“If you don’t design your own life plan, chances are you’ll fall into someone else’s plan. And guess what they have planned for you? Not much.”

That line comes from the grandaddy of personal development, Mr. Jim Rohn and I think it’s a doozy. I have thought about the world of work and advised people on how to wend their way through it for a long old while and I now believe, in century 21, that we can distil the conversation down to this vital question:

Surrender control or take control – which are you going to do?

My favourite line from The Usual Suspects [and I have many]: “The greatest trick the devil ever pulled was convincing the world he did not exist.” The analogy to the world of work is obvious. If you don’t think you have any control, if you don’t believe you have any right to any control … well then you just have to put up with the status quo, whatever that entails. Under the feudal system in the middle ages, peasants put up with all manner of unpleasantness from the nobility, because they believed that it was all part of God’s grand plan, that a person was destined by birth – the divine right of kings and all that.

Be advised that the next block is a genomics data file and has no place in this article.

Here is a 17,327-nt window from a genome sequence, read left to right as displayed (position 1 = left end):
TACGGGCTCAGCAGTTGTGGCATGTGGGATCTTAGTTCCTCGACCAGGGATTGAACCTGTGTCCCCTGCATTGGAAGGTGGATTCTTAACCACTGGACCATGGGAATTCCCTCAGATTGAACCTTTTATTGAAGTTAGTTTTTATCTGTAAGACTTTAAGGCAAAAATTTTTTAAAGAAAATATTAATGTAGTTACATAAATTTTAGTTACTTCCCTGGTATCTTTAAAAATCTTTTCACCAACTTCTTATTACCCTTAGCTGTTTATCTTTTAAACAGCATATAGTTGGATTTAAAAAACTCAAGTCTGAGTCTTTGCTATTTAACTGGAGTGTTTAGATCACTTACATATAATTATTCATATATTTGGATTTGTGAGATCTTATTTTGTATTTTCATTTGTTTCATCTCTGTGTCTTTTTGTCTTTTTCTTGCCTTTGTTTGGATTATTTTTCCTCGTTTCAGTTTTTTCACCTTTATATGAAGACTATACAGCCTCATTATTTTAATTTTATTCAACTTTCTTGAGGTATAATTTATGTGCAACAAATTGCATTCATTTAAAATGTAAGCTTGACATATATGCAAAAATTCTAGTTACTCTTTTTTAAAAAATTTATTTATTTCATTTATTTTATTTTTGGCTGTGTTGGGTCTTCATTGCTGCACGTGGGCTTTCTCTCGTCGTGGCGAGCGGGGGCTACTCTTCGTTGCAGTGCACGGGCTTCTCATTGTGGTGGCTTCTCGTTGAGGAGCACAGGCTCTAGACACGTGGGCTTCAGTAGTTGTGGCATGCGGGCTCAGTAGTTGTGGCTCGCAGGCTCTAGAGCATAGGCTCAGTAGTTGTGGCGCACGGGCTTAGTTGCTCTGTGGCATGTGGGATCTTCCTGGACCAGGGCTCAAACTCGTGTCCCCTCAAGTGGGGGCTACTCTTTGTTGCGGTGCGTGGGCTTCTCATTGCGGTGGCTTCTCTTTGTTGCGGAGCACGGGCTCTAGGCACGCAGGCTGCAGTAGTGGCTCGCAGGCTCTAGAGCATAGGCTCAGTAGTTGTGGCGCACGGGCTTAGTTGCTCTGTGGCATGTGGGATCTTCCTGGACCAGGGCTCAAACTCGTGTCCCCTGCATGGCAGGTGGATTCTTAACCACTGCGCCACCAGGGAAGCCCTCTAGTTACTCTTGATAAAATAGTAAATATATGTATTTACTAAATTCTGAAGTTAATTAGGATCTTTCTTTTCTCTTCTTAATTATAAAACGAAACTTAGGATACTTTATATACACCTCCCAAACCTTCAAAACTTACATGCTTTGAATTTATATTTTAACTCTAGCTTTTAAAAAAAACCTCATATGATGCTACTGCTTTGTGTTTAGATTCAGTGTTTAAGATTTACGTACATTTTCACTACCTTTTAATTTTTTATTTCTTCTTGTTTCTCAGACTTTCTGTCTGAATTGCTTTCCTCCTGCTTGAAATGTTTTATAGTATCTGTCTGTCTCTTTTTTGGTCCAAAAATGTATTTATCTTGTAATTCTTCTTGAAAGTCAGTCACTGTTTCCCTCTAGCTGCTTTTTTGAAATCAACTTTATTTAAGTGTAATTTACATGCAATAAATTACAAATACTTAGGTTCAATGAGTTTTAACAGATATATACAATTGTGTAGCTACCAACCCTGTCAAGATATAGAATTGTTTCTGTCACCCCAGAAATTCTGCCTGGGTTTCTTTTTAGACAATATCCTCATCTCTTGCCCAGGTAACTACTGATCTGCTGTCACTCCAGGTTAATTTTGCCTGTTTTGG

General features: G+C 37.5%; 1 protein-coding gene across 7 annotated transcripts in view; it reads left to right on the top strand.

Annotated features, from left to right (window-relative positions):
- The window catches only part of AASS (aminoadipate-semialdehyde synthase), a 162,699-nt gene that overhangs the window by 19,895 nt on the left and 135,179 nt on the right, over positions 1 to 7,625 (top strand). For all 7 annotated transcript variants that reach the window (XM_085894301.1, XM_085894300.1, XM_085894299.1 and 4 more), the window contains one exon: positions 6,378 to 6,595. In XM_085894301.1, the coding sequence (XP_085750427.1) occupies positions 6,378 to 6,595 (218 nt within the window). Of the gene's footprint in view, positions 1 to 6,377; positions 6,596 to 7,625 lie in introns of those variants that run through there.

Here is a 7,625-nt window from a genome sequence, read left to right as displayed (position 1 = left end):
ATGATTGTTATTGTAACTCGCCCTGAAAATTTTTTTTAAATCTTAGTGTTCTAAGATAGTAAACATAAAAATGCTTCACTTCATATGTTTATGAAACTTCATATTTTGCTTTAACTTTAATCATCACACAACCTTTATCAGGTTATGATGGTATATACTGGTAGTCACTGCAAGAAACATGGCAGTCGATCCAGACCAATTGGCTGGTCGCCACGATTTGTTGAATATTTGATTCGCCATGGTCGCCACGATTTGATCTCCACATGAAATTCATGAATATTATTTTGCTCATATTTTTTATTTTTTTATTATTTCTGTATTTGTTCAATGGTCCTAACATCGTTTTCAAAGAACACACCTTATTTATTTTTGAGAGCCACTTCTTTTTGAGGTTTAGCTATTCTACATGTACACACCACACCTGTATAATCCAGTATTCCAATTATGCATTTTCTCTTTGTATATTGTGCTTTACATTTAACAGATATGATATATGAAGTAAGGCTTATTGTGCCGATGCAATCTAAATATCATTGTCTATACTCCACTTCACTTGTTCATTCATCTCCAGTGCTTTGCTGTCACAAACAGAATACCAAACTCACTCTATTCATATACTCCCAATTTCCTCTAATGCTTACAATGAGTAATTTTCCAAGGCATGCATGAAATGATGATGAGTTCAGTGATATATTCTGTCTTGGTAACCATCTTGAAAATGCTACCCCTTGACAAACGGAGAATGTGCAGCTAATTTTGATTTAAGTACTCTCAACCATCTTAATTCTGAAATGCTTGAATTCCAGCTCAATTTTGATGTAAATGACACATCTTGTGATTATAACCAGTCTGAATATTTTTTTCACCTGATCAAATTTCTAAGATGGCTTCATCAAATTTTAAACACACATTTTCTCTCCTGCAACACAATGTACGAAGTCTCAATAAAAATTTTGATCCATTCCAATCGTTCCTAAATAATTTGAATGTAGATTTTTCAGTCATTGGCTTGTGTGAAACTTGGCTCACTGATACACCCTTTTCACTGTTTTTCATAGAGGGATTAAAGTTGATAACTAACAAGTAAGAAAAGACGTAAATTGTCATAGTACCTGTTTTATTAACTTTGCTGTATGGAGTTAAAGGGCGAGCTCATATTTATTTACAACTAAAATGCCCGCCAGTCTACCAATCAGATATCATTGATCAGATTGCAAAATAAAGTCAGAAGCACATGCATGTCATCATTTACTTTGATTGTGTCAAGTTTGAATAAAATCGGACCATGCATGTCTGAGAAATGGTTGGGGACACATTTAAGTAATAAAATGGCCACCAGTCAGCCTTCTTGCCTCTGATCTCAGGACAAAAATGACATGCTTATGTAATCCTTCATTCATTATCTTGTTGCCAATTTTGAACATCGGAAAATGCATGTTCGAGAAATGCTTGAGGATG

Despite the fact that those beliefs have been superceded, the majority of clients I work with today feel powerless. They see big companies merging, acquiring, spinning off divisions, closing facilities, outsourcing, downsizing and giving their CEOs packages that defy any rational explanation … and they feel powerless.

“So put a plan in place,” I say. “Take some control back.” But people, bizarrely, shy away from that. Why? Four syllables: Fear. Of. Fail. Ure. Now is that a self-defeating, vicious circle or what? Tell me how that is any different from an illiterate peasant bowing and scraping to the guy in the ermine robes in the middle ages?

Put a plan in place. Take at least some control back. The world is what the world is. Human nature is what it is. These things are not going to change. These things are not in your control. What is in your control is your attitude, your mindset, your determination. So get out an envelope, find a crayon and start sketching out your plan …

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